‘3801 Lancaster: American Tragedy’

First slide

The Philadelphia Police and FBI raided the 3801 Lancaster building looking for evidence of illegal prescription drugs sales, but what they found would later be described as a house of horrors. Policemen and detectives who first arrived to inspect the chaotic clinic saw clutter everywhere, missing ceiling tiles, dried blood on the floor, frozen fetal remains and a heavy "chemical smell," almost like a morgue, said one officer. "This was different than any job we've ever handled," said another.

The documentary "3801 Lancaster: American Tragedy" tells of the life and criminal trial of abortionist Kermit Gosnell; the film was shown at Regal Potomac Yard Stadium 16 in Alexandria Nov. 24. Though the message of the film is inherently pro-life, the details of the case are relayed without bias through the eyes of a Philadelphia crime reporter, Philadelphia policemen and former Gosnell patients. Though a difficult subject matter, the films stays away from being too graphic or heavy-handed. It is a compelling look at the failure of government agencies leading to one man's ability to wreak havoc on the lives of countless women and unborn babies.

Interspersed between testimonies and facts of the case, the film follows the journey of former Gosnell patient Desiree Manning as she travels to testify against the doctor. When she was too far along to get an abortion at a clinic in Hagerstown, Md., Manning was referred to Gosnell, who was known for performing late-term abortions. She shares her story with the hope that nothing like this will ever happen again.

Manning and several other women spoke in the film of the callous, painful and physically harmful treatment they received at the hands of Gosnell. "By the time we made it to my house, my car and clothes were totally bloody," said one girl, whose face intentionally was hidden in shadows. One young African-American woman tearfully told the camera, "As a child I was taught that police and firefighters and doctors are people you can trust. You can't even trust them anymore." As a result of her abortion, she will no longer be able to have children, like many of the women Gosnell treated.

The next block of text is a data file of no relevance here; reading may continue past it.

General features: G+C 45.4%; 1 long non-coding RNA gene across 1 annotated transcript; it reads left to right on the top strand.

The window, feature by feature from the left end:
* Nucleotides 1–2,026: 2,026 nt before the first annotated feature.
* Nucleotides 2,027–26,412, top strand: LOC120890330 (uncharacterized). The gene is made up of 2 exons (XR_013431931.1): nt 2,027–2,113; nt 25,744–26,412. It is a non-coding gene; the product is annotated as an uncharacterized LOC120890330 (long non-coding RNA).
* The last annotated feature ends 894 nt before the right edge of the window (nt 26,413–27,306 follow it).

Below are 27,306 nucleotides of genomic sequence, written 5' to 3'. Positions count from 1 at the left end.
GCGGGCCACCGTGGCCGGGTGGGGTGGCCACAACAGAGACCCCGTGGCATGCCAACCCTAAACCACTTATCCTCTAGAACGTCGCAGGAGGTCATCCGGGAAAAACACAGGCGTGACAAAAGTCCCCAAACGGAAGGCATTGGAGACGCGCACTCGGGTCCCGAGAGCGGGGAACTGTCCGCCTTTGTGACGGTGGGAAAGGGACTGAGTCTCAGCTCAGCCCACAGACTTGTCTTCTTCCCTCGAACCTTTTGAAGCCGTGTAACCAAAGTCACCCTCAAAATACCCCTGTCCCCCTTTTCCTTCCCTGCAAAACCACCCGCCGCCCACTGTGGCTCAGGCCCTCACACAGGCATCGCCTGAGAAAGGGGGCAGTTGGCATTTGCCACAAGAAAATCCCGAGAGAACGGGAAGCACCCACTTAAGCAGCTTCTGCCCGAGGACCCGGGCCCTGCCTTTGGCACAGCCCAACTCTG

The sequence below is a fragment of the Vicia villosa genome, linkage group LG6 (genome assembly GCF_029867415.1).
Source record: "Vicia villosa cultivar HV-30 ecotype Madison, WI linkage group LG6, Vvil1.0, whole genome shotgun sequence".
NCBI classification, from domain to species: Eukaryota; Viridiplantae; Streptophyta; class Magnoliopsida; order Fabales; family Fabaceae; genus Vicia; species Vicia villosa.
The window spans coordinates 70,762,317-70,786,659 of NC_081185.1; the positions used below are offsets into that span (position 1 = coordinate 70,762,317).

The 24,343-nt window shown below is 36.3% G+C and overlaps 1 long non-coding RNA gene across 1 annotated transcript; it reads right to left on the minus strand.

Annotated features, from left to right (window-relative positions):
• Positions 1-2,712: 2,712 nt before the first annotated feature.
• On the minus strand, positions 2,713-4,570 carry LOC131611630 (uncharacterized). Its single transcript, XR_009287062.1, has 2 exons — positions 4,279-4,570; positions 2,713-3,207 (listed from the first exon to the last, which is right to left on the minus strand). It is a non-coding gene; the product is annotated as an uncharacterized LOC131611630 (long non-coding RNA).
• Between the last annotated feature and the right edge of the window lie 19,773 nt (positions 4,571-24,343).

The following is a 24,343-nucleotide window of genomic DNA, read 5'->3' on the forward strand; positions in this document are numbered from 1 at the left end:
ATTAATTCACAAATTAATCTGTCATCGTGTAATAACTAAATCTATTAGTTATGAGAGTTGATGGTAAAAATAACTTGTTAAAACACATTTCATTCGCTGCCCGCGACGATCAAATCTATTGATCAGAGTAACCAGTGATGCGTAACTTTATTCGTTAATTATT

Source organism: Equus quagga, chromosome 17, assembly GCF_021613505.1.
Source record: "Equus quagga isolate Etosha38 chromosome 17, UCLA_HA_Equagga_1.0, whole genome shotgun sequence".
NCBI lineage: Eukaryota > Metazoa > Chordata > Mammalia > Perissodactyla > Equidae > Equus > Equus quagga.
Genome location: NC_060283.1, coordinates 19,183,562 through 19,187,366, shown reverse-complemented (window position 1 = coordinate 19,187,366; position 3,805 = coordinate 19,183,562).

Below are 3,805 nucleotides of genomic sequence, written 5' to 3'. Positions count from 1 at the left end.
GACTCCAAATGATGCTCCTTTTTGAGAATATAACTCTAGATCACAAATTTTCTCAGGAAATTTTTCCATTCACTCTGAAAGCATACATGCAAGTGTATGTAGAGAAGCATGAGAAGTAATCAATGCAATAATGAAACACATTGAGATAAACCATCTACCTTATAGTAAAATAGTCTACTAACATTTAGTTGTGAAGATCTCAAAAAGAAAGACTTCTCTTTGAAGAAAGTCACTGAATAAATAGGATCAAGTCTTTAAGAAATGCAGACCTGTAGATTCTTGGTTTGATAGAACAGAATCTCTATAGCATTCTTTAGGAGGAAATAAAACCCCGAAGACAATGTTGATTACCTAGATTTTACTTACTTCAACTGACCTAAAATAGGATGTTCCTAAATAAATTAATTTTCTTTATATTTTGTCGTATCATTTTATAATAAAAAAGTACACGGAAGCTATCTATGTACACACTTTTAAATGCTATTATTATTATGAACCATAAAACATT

The most chilling part of the film is the phone interviews with Gosnell from prison. While speaking to the filmmakers, he calmly defended his decision to snip the necks of potentially viable unborn babies. At the end, he reads a poem he wrote about the importance of abortion doctors, who save society from unwanted children, and save the children themselves from lives of crime, drug addiction and prison. His remarks epitomize how abortion is twisted to be seen as a societal good.

But the greatest moment of transformation is when the policemen and detective see the humanity of the unborn baby, realizing perhaps for the first time that the fetus is not a blob of tissue. "I didn't think they would look as human as they did," said one policeman of the 45 unborn babies they recovered from the clinic. "They look like my two little girls."

Throughout the film, clips of the grand jury testimony are shown on the screen, revealing the decades-long failure of Pennsylvania state officials to shut down or even inspect Gosnell's clinic. From the clinic's opening in 1979 to 1993, the facility was inspected only three times; multiple violations were found, though no one followed-up to ensure they were corrected. Soon, however, the clinic was subject to no examinations at all. According to grand jury testimony, "With the change of administration from Governor Casey to Governor Ridge, officials concluded that inspections would be 'putting a barrier up to women' seeking abortions." Still complaints came pouring in.

"A doctor from Children's Hospital of Philadelphia hand-delivered a complaint, advising the department that numerous patients he had referred for abortions came back from Gosnell with the same venereal disease (from unsterilized equipment). The medical examiner of Delaware County informed the department that Gosnell had performed an illegal abortion on a 14-year-old girl carrying a 30-week-old baby. And the department received official notice that a woman named Karnamaya Mongar had died at Gosnell's hands. Yet not one of these alarm bells - not even Mrs. Mongar's death - prompted the department to look at Gosnell or the Women's Medical Society," read the grand jury testimony.

Today, Gosnell sits behind bars, sentenced to a life in prison with no possibility of parole. Several of his employees, all of whom were unlicensed, were charged with various crimes. No one in the Pennsylvania Department of Health or Department of State has been charged, the film read at the close. The documentary ends with an implicit challenge for governments and people to keep abortionists accountable, particularly if they treat the marginalized in society.

As the grand jury said, "We think the reason no one acted is because the women in question were poor and of color, because the victims were infants without identities, and because the subject was the political football of abortion."

To learn more about, Kermit Gosnell, the documentary "3801 Lancaster: American Tragedy" or to host a viewing, visit here.

© Arlington Catholic Herald 2015